May 25, 2006
Good news for pilots whose medical certificates have been deferred: The FAA's Aerospace Medical Certification Division has greatly reduced its deferred medical backlog to about 45 days.
The FAA made the announcement last week at the Aerospace Medical Association (AsMA) meeting in Orlando, Florida. AsMA, an international organization composed of civilian and military aerospace medicine specialists, covers issues such as medical standards, aging pilots, and the effects of flight on the body.
"As the FAA continues to fine tune its medical certification process, we're finally starting to see AOPA's advocacy pay off," said Gary Crump, director of AOPA's medical certification department. "Expanded aviation medical examiner privileges through AOPA initiatives like the AME-Assisted Special Issuance (AASI) program have played a key role in reducing the backlog."
AOPA has been a longtime advocate of expanded AME privileges. AASI allows pilots who have certain medical histories to get their medical certificate renewed by an AME once the FAA has reviewed the case and authorized a special issuance.
Currently, AMEs can reissue special issuances for 35 medical conditions, including several cardiovascular diseases and certain cancers.
Now, thanks to AOPA's efforts, the FAA is encouraging AMEs to contact their regional flight surgeon or the Aerospace Medical Certification Division in Oklahoma City, Oklahoma, to inquire about certain medical conditions and, in some cases, receive approval to issue the certificate over the phone.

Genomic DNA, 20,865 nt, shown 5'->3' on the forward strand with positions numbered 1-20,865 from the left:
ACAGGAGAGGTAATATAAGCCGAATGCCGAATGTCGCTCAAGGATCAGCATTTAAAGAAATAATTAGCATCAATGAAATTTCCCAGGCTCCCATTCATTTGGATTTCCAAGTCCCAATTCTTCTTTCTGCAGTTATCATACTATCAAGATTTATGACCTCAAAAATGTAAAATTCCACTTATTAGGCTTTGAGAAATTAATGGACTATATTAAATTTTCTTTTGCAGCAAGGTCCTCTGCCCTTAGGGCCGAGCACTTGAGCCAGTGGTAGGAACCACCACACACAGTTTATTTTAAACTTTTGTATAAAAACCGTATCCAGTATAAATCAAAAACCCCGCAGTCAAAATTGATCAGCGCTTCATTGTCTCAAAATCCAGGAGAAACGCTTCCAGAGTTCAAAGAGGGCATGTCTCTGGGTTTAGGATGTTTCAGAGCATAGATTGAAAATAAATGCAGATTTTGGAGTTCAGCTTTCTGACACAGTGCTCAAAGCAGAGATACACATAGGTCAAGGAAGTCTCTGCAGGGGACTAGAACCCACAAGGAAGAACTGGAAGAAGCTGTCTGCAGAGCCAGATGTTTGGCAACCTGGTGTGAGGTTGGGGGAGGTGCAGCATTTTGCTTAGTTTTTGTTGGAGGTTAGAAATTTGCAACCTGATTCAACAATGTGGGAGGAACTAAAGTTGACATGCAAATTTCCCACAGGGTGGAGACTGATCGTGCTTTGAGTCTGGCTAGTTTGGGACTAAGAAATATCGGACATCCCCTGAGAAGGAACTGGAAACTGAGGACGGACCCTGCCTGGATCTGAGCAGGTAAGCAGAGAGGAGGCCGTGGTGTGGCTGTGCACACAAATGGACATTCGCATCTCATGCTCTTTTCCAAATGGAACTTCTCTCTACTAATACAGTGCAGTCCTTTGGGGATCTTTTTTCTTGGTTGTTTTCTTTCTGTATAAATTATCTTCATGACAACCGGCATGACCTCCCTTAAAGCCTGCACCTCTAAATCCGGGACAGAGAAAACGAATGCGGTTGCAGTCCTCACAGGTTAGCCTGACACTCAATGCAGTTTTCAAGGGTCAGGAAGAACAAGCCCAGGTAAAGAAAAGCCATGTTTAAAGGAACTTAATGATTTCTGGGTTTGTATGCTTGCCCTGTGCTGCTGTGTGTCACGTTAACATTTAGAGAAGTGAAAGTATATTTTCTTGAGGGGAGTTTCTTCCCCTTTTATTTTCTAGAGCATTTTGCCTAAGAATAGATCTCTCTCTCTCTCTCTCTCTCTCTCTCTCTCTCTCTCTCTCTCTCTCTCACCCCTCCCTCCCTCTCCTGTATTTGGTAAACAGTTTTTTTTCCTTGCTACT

Previously, AMEs had been told to just defer the medical application.
"The FAA has made a tremendous improvement in reducing the deferred medical backlog, compared to where it was last year," Crump said. "But there is still room to improve, and AOPA will continue working with the FAA to streamline the process for our members."
May 25, 2006
Beringer Wheels and Brakes announced the availability of several types of aircraft wheels on July 29 at EAA AirVenture in Oshkosh, Wisconsin, and said a new anti-groundloop tailwheel design is forthcoming.
The widespread presence of angle-of-attack indicators in general aviation aircraft could reduce fatal loss-of-control accidents caused by inadvertent stalls, said the FAA.
Flight Design says production and testing of its four-seat C4 is on target despite the ongoing conflict in Ukraine.
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